Happy St George’s Day, everyone! For some images of this patron saint of England, Portugal, Russia, and many other nations, please see our post from last year. Today, though, we thought we would turn our attention to St George’s famous opponent, the dragon.
Detail of a miniature of St George and the dragon, from the Beaufort/Beauchamp Hours, England (London) and Netherlands (Bruges), c. 1401, Royal MS 2 A XVIII, f. 5v
Dragons are near-ubiquitious in medieval manuscripts. They take pride of place in bestiaries and herbals, books of history and legend, and Apocalypse texts, to name a few. They serve as symbols, heraldic devices, and even as ‘just’ decoration, and their physical characteristics can vary widely. Cinematic and literary depictions of dragons today are fairly consistent; they are almost always shown as reptilian, winged, fire-breathing creatures (in a word, Smaug). But this was by no means constant in the medieval period.
Let’s have a look at a very common medieval trope – of the dragon as the nemesis of a saint or angel. Below we can see dragons facing off against St George (again), St Margaret, and the Archangel Michael. All these examples are drawn from late 15th century manuscripts, but their dragons are very different, and range from a lizard-y animal with duck-like feet to a winged leonine creature and a demon.
Miniature of St George and a lizard-like dragon, from the Huth Hours, Netherlands, c. 1480, Add MS 38126, f. 139v
Detail of a miniature of St Margaret emerging from the side of a lion-like dragon, from a Book of Hours, Use of Sarum, Netherlands, 3rd quarter of the 15th century, Harley MS 2985, f. 37v
Detail of a miniature of the Archangel Michael fighting a demon-like dragon, from Francisco de Ximenez’s Livre des anges, France (Tours), c. 1480, Sloane MS 3049, f. 115r
Even within a single manuscript it is possible to find a multiplicity of dragon sub-species. One notable example is a French copy of the Life of Alexander the Great, in which this famous king is squaring off against three different kinds of dragon (our favourite, of course is the last).
Detail of a miniature of Alexander the Great battling against winged dragons with emeralds in their foreheads, from Le livre et la vraye hystoire du bon roy Alixandre, France (Paris), c. 1420 – c. 1425, Royal MS 20 B XX, f. 73r
Detail of a miniature of Alexander the Great battling against winged horned dragons, Royal MS 20 B XX, f. 78v
Detail of a miniature of Alexander the Great battling against two-headed, eight-legged, crowned dragons with multiple eyes along their torsos, Royal MS 20 B XX, f. 78v
The idea of the dragon as a fearsome foe for all godly and righteous beings stretches back to the late-antique source material that later developed into the 12th and 13th century text of the bestiary. The book of beasts tells us that the dragon is a variety of serpent, is ‘larger than all other animals in the world’, lives in caves, and possesses great strength in its tail. Nothing, ‘not even the elephant’, is safe from the dragon, which lies in wait and then suffocates the captured elephant within its coils. The ominously-curled tail of the dragon is often shown to great advantage in the miniatures illustrating this passage (see particularly the first image below).
Detail of a miniature of a dragon attacking and suffocating an elephant, from a bestiary with theological texts, England, c. 1200 – c. 1210, Royal MS 12 C XIX, f. 62r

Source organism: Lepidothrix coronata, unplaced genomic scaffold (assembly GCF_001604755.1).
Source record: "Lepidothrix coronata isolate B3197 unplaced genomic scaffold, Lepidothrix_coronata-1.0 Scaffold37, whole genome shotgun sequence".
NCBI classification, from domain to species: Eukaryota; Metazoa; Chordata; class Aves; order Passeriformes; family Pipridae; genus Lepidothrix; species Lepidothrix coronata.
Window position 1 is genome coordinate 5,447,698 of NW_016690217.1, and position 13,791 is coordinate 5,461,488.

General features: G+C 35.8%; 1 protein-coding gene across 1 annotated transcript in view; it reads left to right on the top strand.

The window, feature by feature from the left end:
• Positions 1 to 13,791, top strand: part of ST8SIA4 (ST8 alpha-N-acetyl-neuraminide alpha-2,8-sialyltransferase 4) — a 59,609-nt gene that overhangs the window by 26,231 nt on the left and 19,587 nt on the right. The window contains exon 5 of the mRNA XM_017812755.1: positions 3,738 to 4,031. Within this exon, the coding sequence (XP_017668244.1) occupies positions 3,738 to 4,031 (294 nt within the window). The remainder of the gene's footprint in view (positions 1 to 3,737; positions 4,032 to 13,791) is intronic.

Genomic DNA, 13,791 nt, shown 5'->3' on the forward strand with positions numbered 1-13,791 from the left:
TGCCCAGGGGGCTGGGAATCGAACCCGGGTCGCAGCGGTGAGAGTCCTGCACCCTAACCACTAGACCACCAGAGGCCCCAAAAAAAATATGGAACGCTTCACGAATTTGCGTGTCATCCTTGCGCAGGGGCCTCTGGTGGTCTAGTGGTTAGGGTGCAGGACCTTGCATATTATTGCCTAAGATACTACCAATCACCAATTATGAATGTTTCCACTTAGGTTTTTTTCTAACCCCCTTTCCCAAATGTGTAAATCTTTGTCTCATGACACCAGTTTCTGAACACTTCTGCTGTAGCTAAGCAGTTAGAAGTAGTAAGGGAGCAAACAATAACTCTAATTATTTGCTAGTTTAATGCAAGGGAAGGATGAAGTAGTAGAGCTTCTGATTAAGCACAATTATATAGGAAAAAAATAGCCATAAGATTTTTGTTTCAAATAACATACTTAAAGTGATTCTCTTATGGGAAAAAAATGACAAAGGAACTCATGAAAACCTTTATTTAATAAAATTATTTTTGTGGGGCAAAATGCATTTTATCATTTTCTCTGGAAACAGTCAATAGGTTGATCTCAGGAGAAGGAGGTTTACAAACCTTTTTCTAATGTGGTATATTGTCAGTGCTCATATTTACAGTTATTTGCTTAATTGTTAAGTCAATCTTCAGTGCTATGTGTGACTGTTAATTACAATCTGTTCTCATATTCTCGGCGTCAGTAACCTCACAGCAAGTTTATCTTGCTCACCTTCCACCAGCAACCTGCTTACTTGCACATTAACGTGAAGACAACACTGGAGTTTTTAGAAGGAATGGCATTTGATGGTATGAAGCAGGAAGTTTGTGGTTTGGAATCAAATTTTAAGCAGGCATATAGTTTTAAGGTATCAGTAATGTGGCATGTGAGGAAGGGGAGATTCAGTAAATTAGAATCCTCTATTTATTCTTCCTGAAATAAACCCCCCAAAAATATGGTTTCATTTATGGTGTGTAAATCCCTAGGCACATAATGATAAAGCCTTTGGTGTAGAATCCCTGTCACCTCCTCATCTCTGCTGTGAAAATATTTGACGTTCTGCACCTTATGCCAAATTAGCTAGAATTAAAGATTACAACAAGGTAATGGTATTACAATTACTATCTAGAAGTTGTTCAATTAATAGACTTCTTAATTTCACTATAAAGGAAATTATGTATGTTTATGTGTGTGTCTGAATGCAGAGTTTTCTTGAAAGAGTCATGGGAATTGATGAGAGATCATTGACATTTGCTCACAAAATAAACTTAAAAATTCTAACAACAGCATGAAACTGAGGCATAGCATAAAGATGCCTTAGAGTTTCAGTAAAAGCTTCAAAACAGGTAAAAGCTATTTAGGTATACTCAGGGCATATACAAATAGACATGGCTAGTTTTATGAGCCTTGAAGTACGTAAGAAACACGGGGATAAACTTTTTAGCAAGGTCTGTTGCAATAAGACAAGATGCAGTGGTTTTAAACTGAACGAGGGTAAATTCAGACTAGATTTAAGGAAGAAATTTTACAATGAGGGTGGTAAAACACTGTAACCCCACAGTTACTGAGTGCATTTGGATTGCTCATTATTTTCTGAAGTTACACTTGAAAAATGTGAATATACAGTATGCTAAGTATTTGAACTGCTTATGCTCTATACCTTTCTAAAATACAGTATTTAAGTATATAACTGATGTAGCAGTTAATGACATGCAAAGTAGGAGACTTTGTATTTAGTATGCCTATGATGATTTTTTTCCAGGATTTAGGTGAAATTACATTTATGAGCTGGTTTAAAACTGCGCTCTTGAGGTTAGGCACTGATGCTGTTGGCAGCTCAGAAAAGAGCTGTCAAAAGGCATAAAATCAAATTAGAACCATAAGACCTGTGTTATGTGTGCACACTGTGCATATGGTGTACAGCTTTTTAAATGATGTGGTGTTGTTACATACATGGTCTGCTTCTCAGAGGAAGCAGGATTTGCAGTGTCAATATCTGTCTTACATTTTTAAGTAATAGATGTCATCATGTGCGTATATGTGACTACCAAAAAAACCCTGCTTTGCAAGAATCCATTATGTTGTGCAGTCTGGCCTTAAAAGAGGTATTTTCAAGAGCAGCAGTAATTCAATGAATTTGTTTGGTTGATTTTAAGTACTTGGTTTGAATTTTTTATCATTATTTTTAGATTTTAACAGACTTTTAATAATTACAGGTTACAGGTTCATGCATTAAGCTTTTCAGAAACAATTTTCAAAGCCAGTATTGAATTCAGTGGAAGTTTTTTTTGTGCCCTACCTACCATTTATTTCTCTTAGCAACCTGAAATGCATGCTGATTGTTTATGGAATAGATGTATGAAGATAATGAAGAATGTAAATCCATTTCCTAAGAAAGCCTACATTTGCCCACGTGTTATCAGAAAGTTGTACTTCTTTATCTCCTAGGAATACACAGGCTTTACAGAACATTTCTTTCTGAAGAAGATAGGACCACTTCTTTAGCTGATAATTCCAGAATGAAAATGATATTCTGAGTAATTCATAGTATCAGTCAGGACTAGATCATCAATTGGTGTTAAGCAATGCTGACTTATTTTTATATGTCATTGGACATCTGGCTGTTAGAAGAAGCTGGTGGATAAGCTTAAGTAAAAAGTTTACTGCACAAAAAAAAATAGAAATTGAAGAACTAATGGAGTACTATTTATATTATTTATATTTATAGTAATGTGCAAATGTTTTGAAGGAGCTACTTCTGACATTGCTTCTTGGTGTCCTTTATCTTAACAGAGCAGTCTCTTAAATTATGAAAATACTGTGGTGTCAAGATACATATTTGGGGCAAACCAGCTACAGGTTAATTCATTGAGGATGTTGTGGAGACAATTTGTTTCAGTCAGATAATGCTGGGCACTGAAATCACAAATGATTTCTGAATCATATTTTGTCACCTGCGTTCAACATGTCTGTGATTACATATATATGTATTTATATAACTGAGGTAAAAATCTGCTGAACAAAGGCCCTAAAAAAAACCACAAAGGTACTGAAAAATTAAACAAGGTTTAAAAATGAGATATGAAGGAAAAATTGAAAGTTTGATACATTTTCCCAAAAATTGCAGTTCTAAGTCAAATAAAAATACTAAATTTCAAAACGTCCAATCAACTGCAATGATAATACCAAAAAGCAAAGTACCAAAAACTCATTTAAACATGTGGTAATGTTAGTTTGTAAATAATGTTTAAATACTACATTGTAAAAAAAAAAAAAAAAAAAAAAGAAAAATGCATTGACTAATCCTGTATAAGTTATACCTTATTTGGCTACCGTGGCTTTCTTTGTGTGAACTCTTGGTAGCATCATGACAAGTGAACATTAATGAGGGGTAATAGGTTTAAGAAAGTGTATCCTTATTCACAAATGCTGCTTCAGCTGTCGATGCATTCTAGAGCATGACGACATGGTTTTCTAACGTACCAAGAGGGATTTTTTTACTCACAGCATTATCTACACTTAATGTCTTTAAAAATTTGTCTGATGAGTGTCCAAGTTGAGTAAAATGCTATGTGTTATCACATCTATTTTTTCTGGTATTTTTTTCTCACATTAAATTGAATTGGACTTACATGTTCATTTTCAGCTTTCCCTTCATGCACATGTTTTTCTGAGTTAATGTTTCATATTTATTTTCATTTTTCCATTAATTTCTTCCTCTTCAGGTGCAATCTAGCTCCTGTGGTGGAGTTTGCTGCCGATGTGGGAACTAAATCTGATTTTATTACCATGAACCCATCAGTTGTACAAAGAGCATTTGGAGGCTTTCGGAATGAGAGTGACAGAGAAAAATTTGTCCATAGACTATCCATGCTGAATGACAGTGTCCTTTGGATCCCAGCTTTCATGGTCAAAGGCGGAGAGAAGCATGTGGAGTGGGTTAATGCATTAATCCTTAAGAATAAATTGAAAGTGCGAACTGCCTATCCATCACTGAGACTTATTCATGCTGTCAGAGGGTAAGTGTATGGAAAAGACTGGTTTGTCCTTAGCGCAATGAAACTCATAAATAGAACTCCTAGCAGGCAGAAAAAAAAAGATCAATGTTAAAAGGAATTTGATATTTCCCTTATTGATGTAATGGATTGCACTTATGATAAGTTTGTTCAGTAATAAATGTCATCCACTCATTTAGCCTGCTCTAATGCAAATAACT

Detail of a bas-de-page scene of a mother elephant giving birth in water to avoid the dragon circling overhead, from the Queen Mary Psalter, England (London?), 1310 – 1320, Royal MS 2 B VII, f. 188v
The bestiary text also makes explicit the connection between the dragon and the devil, aligning the fantastical creature with evil, deception, ‘vainglory and human pleasures’. We see this connection repeated again and again in medieval manuscripts, particularly those concerned with describing and explaining evil.
Detail of a miniature of men worshipping a dragon and the beast of the Apocalypse, from an Apocalypse with commentary in French prose, England (London?), c. 1325 – 1330, Add MS 38842, f. 5r
Detail of a miniature of the Woman and the seven-headed, ten-horned dragon-beast of the Apocalypse, from the Welles Apocalypse, England, c. 1310, Royal MS 15 D II, f. 153r
Detail of a miniature of a human-headed satanic dragon, representing the papacy of Urban VI whose election was contested and resulted in the appointment of the anti-pope Clement VII, from Joachim de Fiore’s Vaticinia de Pontificibus, Italy (Florence), 2nd quarter of the 15th century, Harley MS 1340, f. 8r
It would be too simplistic, though, to claim that dragons were universally objects of horror and loathing. They were not even always enemies. Dragons make appearances in discussions of astronomy and natural history, as elements of decoration, and even within the Tudor coat of arms.
Detail of a miniature of the constellation ‘Draco’, from an astrological compilation with political prophecies, England (London?), 1490, Arundel MS 66, f. 33v
Detail of a dragon with its tail circling a caption, from a Hebrew festival prayer book, Italian rite, Italy, 3rd quarter of the 15th century, Add MS 16577, f. 44v
Detail of a historiated initial ‘S’ of the Pentecost, with the body of the initial formed by two intertwining dragons, Italy (Lombardy), 3rd quarter of the 15th century, Add MS 39636, f. 28r
Detail of an allegorical miniature about the Tudor rose with a red dragon, lion, and white greyhound, from Magister Sampson’s Motets for Henry VIII, Netherlands (Antwerp), 1516, Royal MS 11 E XI, f. 2r
We’ll be tweeting more fabulous British Library dragons over the next day or so; as always, please let us know your favourites. And have a wonderful St George’s Day!
Sarah J Biggs